I first saw him at dusk one evening as I headed south for Wellington on the Desert Road. He started out as a shimmering star, but developed a long, glowing tail as the sky darkened.
For a couple of hundred kilometres I followed McNaught, a guiding light through the windscreen, before he disappeared behind the hills.
With that orange tail, the “Great Comet” is one of the most impressive things I ever seen in the night sky. But there’s something equally thrilling in spending a night out under the stars spotting man-made satellites, as I did on holiday away from the light pollution of Wellington at Riversdale last week.
It is amazing the frequency with which satellites pass over. They come from all directions and move at varying speeds depending on their size. One of the biggest is the International Space Station, but there are dozens of smaller satellites appearing. The excellent website Heavens Above tells you where and when to look for comets and gives their magnitude rating which indicates how bright they appear in the sky. In satellite spotting, a negative mag rating is a good thing.
To give an indication – the sun is -26.7 mag. The International Space Station is -2.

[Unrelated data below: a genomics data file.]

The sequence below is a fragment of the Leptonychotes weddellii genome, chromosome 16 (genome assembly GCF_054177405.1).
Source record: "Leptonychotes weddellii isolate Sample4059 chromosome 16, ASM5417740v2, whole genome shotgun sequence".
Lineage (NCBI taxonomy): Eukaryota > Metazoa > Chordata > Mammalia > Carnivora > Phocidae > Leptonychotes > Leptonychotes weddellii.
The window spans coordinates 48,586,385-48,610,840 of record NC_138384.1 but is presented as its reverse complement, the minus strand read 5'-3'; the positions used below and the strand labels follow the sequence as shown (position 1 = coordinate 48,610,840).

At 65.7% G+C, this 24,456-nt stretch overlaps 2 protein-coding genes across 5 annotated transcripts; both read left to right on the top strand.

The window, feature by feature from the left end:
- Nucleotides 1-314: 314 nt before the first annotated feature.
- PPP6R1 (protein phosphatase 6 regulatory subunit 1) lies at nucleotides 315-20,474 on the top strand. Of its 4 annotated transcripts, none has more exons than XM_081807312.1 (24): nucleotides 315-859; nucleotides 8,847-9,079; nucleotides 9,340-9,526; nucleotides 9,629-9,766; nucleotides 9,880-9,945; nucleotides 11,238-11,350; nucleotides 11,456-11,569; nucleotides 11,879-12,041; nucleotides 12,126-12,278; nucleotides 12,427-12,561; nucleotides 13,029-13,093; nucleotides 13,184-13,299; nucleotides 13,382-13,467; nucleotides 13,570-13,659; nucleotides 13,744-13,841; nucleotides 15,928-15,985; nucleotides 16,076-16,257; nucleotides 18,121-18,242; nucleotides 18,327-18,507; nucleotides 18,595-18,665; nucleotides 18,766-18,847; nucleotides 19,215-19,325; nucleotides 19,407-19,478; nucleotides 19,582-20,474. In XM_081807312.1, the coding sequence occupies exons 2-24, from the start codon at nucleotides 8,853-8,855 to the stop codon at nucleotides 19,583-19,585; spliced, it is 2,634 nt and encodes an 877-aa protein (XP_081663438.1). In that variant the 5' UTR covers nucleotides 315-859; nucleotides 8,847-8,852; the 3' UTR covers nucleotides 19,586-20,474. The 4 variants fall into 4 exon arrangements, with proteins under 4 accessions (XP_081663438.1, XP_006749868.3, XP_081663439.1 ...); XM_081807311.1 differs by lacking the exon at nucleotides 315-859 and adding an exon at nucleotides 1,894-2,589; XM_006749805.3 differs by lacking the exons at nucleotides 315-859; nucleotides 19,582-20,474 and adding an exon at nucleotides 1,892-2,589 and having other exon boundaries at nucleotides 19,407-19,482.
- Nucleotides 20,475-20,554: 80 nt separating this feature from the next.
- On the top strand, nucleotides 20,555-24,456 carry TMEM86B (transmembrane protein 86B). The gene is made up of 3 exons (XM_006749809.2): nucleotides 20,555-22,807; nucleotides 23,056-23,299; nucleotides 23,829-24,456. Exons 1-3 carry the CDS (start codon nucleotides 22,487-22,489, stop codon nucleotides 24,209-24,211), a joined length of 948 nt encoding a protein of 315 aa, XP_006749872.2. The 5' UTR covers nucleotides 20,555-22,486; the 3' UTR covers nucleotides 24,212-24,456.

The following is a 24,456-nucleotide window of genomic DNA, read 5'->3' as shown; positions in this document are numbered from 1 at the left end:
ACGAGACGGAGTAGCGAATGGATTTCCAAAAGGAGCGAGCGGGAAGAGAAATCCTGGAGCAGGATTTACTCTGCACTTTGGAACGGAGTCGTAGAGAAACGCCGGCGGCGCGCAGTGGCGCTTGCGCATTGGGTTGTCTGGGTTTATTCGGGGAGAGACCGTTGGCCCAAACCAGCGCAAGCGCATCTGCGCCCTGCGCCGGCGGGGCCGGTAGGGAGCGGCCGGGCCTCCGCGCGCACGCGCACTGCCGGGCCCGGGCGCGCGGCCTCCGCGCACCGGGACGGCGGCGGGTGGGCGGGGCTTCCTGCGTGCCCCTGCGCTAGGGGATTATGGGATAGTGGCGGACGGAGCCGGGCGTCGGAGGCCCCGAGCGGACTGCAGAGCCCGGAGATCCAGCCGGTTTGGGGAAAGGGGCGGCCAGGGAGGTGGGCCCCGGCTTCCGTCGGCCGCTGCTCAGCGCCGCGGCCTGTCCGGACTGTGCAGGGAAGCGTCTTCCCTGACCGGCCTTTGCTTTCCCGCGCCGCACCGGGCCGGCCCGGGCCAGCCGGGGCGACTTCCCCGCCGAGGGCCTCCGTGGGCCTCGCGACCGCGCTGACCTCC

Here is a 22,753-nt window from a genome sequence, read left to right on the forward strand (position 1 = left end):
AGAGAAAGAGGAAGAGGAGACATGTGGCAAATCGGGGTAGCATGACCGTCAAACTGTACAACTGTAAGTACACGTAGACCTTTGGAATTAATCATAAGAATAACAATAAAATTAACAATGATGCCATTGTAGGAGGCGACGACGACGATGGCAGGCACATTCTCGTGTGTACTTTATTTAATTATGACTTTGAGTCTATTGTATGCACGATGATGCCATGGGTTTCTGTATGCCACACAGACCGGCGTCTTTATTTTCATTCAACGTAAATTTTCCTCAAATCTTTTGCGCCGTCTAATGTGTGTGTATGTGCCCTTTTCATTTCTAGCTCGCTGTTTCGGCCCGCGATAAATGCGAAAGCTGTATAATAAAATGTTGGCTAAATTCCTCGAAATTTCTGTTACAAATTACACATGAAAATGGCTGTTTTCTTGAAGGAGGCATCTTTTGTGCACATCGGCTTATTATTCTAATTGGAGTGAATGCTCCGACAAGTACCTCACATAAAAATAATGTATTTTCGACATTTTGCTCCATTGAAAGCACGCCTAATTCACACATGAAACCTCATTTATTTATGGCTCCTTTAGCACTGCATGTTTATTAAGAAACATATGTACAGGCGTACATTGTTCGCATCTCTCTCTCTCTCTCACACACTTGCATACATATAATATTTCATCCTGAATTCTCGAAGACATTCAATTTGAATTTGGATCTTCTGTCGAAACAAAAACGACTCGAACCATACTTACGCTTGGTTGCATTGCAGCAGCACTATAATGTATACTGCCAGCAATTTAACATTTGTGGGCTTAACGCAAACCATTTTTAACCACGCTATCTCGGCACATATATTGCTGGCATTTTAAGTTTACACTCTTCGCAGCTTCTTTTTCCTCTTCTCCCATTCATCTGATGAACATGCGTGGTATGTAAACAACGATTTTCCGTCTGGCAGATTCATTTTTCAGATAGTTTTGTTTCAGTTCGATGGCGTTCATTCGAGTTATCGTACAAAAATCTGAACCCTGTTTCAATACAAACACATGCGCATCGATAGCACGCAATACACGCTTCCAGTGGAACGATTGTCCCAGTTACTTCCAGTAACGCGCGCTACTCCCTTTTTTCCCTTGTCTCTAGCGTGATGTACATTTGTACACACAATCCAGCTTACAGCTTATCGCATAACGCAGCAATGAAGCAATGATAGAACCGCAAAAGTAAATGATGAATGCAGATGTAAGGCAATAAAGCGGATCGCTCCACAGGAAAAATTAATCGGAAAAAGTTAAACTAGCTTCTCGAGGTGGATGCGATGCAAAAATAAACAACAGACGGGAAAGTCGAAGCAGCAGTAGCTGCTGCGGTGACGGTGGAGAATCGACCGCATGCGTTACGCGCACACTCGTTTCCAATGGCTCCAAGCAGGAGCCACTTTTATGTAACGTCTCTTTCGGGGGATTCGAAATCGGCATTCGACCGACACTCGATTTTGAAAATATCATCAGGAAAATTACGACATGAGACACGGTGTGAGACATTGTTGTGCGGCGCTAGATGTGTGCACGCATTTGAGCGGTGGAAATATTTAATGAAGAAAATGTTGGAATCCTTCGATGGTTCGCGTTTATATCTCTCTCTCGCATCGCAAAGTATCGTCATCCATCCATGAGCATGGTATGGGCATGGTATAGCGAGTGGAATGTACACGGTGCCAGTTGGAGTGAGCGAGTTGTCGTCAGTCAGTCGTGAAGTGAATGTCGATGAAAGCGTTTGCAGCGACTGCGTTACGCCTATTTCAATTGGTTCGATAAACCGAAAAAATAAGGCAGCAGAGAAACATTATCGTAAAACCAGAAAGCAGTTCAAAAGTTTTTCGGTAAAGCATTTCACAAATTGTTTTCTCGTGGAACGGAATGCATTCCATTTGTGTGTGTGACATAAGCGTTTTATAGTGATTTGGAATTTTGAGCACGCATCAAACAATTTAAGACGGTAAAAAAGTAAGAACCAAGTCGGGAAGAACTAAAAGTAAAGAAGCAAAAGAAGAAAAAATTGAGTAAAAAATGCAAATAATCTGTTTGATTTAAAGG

You don’t have to lie on your back watching the sky for long to realise there are a lot of satellites circling the earth. There are set to be even more. The great science fiction writer Arthur C. Clarke, once predicted a time when every village has its own satellite in space. The way things are going, he could well be right. Nations are scrambling to get into space with their own satellites to reduce their dependence on foreign satellites for crucial things like national security, weather monitoring and communications.
The US owns or operates around half the satellites 845 satellites orbiting the earth.
Those late to the space race have something else in mind too – joining the elite club of nations that have put astronauts in space and employed re-usable spacecraft to do so.
Last week a capsule launched by India’s space agency splashed down in the Bay of Bengal boosting the Indians’ plans to send an unmanned capsule to the moon in 2008. They hope to put an astronaut into space by 2014 but will be doing it on a shoestring compared to the space programmes of the Americans, Russians and even the Chinese.
As the Indians celebrated their successful mission, China blasted one of its own aging weather satellites to pieces using a new anti-satellite missile it developed. It has the ring of Reagan’s Star Wars programme and shows just how crucial having your own satellites and the ability to take out your potential enemy’s one really is.
Meanwhile, the aims of New Zealand’s fledgling satellite programme Kiwisat are much less ambitious but far more innocuous. It involves putting a tiny satellite into low earth orbit for use by amateur radio enthusiasts.
On the web: